FOMC minutes stole some of the Jackson Hole thunder


There are two highlights from the last full week of August that will grab the attention of investors: the Federal Reserve Symposium () and the preliminary August PMI reports. Yet the 800-pound gorilla in the room remains the virus. For many countries with limited access to vaccines and / or low immunization rates, the calls from some Western presses to live with it seem callous and out of touch. Vaccine hesitation in the United States appears to have been affected by the recent increase in cases that are straining hospital capacity in several states. The number of cases of the virus in the United States has roughly doubled in the past two weeks.

Supply chains are again under strain. This can mean higher prices to spread the scarcity, but also delays and other disruptions. Some survey data from early August is already drawing inspiration from it. Encouraged by a few disappointing economic reports, some economists are shifting growth projections from Q3 to Q4. Several leading companies have postponed their return to the office. Preliminary PMI data posed a major risk, but the market is looking further ahead, and many recognize the fluidity of circumstances and anecdotal reports of some moderation in economic activity due to the virus. The fall in prices to their lowest level in three months, despite the United States falling to its lowest level since January 2020, partly reflects these concerns about demand.

Fairly or unfairly, voters will blame leaders for handling the pandemic. Even before the collapse of Afghanistan, support for US President Biden waned, and many attributed this to the increase in contagion. France has protested for six consecutive weekends against pressure from French President Macron for COVID-19 vaccination cards. Hundreds of people were arrested in Berlin last week in protest against restrictions imposed earlier this month. There have also been protests in the United States against vaccine requirements and / or passes.

Two G7 members, Germany and Canada, are holding national elections in September. Germany will choose Merkel’s successor. She has been chancellor since 2005. Laschet, head of the CDU, has so far been an inspiring candidate. For the first time, polls suggest it is possible that the Social Democrats, who have been Merkel’s junior CDU partner in four of the last six governments, alongside the Greens and the Liberal Democrats, are forming a coalition . Still, it seems very fluid and the evolution of the virus in the coming weeks could be significant.

Canadian Prime Minister Trudeau surprised no one with his call for an early election on September 20. Trudeau’s bet is that the vaccination effort offsets the difficult start of the vaccine rollout and the combination of fiscal and monetary support overcomes fears some parts of the electorate may have on other issues, and allows the Liberals to regain the parliamentary majority lost two years ago. . The, which was at four-year highs in early June, up about 6% for the year, has weakened over the past two months and is now down about 0.2% for the year, thereby relieving exporters.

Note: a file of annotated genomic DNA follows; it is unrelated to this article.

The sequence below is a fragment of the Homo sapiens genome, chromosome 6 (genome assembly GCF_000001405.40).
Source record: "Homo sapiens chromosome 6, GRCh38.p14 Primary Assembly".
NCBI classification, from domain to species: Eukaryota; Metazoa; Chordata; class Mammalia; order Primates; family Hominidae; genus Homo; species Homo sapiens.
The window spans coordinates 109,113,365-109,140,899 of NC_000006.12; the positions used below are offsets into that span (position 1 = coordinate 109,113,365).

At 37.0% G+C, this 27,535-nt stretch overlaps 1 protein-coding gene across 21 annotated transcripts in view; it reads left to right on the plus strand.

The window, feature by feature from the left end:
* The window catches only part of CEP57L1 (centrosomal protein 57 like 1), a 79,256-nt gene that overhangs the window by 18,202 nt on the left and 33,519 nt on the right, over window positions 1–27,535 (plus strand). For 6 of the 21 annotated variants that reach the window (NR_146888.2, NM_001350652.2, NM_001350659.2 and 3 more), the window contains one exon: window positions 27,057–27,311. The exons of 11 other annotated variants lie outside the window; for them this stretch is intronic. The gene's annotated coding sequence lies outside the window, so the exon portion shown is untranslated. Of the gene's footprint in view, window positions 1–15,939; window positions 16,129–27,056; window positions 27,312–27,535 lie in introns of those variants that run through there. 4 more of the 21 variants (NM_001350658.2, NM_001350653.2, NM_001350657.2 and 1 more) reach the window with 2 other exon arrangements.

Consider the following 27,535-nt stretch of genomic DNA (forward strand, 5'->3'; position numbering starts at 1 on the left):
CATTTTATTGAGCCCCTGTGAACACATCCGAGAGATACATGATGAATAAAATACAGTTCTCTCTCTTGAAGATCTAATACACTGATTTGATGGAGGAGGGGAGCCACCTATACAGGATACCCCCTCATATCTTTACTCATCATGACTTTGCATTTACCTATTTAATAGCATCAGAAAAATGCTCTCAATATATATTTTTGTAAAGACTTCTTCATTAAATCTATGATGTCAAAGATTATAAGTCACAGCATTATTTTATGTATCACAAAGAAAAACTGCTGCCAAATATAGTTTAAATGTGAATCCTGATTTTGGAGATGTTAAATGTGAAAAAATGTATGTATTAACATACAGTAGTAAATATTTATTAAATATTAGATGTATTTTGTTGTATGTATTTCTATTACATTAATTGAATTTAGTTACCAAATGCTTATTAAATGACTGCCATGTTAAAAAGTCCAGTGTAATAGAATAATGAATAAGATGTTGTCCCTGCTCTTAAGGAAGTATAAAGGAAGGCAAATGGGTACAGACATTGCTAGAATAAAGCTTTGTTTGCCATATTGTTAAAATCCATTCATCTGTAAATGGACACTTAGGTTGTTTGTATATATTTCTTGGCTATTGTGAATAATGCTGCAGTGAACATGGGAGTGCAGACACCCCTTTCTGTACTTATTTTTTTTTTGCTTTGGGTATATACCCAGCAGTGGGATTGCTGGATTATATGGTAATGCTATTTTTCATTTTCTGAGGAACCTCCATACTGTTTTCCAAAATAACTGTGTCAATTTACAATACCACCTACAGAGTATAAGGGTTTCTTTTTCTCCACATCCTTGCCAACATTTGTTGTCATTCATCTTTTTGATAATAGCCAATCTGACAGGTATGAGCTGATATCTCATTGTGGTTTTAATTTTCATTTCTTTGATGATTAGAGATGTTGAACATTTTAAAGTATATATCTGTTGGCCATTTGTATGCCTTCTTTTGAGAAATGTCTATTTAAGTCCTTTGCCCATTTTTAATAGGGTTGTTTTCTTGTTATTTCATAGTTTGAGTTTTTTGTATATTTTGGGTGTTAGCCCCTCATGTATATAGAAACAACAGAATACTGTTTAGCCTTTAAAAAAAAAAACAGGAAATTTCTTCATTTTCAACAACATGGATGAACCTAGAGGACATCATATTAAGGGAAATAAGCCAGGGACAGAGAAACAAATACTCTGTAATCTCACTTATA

Given the Liberal Democratic Party’s dominance in Japanese politics, the winner of his leadership race in September will most likely be the next prime minister. National elections are due to take place before October 22, four years after the last. Prime Minister Suga’s support has fallen below 30%, which is seen as a key threshold, but the barriers to a leadership challenge are high. Finally, Norway is not a member of the G7, but it goes to the polls on September 13. The Norwegian central bank remains confident in the recovery of the economy and reaffirmed its intention to hike rates at its meeting 10 days after the election.

II

The Fed’s Jackson Hole confab has been a focal point of speculation looking for a hint of cutback announcements since the start of this year. The news that neither Lagarde from the ECB nor Bailey from the BOE will be in attendance helps underscore the focus on the domestic market. Indeed, it seems almost binary: either Fed chief Powell suggests the central bank is approaching a cut announcement, or he doesn’t. The from July leave little doubt on this. Most FOMC officials predict that a cut before the end of the year will be appropriate.

Powell has promised an advance warning to investors before changing the pace or composition of the Fed’s buying. This is to minimize the risks of a market disruption like the “taper tantrum” of 2013. At the same time, strategically, it is important that the Fed maintains maximum flexibility. Given timing considerations and the fact that after the September meeting, the Fed has two more meetings, November and December, indicating in September that it will soon be ready to adjust its bond purchases maximizes the leeway of the Fed to accommodate incoming data, if necessary. That said, our idea that the burden has shifted from the need for more and better data to, barring a surprise on the downside, the Fed will cut its bond purchases seems to be borne out by the July minutes.